More people than I can remember complimented me on your performance after the show. I loved hearing it, but I realized I want to remember that it's you and your work they were praising. Your performance showed me a side of you that I don't think I've ever seen--and I've gotten to spend almost every day of your life with you.

Personally, I've been trying to remind myself to listen more to the people around me. I feel like I need to listen and hear more than speak and tell. Last night, I had a chance to listen to you and your wonderful friends, and I am better for it.

Then today, you graduated from 5th grade. We're off to middle school. I admit, feel nervous about you going to middle school, because it's new and kind of intimidating. The play last night reminded me that you're your own person, and middle school is largely yours to take on.

I just want you to know that I want to help. I promise to try to listen, and I want you to feel free to tell me anything and ask me anything. The nature of a parental relationship means that we're going to disagree sometimes. I want you to know that it's ok for us to disagree. There's an idea I like that I share with my classes sometimes: "If all the people in a room share the exact same opinions, then all but one of those people is unnecessary." I hope to remember that idea even applies to young adults whose diapers I used to change (Too much? Bad joke? That's a dad thing, I guess).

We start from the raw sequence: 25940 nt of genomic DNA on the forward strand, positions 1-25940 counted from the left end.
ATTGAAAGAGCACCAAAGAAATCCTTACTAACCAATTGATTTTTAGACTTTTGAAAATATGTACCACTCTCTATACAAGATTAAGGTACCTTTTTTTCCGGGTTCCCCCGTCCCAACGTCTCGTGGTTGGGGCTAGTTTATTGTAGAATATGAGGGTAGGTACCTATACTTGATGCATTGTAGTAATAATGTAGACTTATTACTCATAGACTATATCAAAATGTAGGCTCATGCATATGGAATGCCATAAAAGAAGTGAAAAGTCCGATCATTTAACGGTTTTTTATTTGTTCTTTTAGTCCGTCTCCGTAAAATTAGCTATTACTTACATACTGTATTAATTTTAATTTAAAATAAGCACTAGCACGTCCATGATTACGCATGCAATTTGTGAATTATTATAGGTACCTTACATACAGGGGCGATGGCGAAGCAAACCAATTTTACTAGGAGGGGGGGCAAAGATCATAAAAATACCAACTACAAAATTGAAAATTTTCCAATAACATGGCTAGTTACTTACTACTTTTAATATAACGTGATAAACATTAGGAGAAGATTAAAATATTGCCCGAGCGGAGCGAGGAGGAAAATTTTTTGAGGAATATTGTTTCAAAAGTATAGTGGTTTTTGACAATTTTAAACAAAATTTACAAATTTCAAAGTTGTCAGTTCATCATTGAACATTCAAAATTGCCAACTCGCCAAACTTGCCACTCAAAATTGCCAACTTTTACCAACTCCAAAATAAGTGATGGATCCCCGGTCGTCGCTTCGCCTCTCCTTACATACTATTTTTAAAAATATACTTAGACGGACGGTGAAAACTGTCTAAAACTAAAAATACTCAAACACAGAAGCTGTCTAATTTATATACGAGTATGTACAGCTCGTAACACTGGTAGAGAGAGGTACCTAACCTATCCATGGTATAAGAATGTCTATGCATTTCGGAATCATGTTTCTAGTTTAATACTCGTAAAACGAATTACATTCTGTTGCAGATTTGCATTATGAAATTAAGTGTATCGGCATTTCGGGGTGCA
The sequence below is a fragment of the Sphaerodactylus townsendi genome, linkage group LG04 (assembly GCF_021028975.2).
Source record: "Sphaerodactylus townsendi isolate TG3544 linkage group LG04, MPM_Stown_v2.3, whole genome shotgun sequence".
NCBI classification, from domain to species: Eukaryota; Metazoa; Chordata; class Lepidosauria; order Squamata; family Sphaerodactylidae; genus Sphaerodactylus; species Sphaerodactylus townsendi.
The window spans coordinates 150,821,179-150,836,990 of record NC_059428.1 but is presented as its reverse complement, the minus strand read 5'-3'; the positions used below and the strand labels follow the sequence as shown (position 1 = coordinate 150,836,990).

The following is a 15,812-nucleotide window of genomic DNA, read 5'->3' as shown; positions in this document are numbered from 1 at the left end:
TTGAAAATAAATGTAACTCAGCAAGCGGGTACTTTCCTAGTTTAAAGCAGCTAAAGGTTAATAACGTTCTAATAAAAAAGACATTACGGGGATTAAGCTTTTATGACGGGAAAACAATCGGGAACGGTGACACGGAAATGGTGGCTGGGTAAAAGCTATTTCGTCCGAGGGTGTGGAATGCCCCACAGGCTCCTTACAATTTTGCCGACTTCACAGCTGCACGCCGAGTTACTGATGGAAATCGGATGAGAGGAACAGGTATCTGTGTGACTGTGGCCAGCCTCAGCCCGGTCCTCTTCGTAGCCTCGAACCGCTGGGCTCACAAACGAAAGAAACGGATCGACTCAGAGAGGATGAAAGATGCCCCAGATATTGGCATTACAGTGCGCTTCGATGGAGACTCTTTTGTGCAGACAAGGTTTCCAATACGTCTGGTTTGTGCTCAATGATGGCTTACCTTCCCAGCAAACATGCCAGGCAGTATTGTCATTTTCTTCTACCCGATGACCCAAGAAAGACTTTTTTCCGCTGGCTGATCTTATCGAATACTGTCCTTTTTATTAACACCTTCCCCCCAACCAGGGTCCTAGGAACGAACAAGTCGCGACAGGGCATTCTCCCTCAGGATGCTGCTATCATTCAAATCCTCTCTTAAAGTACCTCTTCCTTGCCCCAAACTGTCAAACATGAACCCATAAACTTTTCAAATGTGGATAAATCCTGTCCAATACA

More seriously, it also makes me think of some of my favorite ideas about love and forgiveness. I promise I will always love you, no matter what. And I promise that will be true even when we disagree or have days when we don't see eye to eye on everything. Paul's first letter to the Corinthians said it a long time ago better than I can now:
"Love is patient and kind. Love is not jealous or boastful or proud or rude. It does not demand its own way. It is not irritable, and it keeps no record of wrongs. . . Love never gives up. . . and endures through every circumstance. . . Three things will last forever--faith, hope, and love--and the greatest of these is love."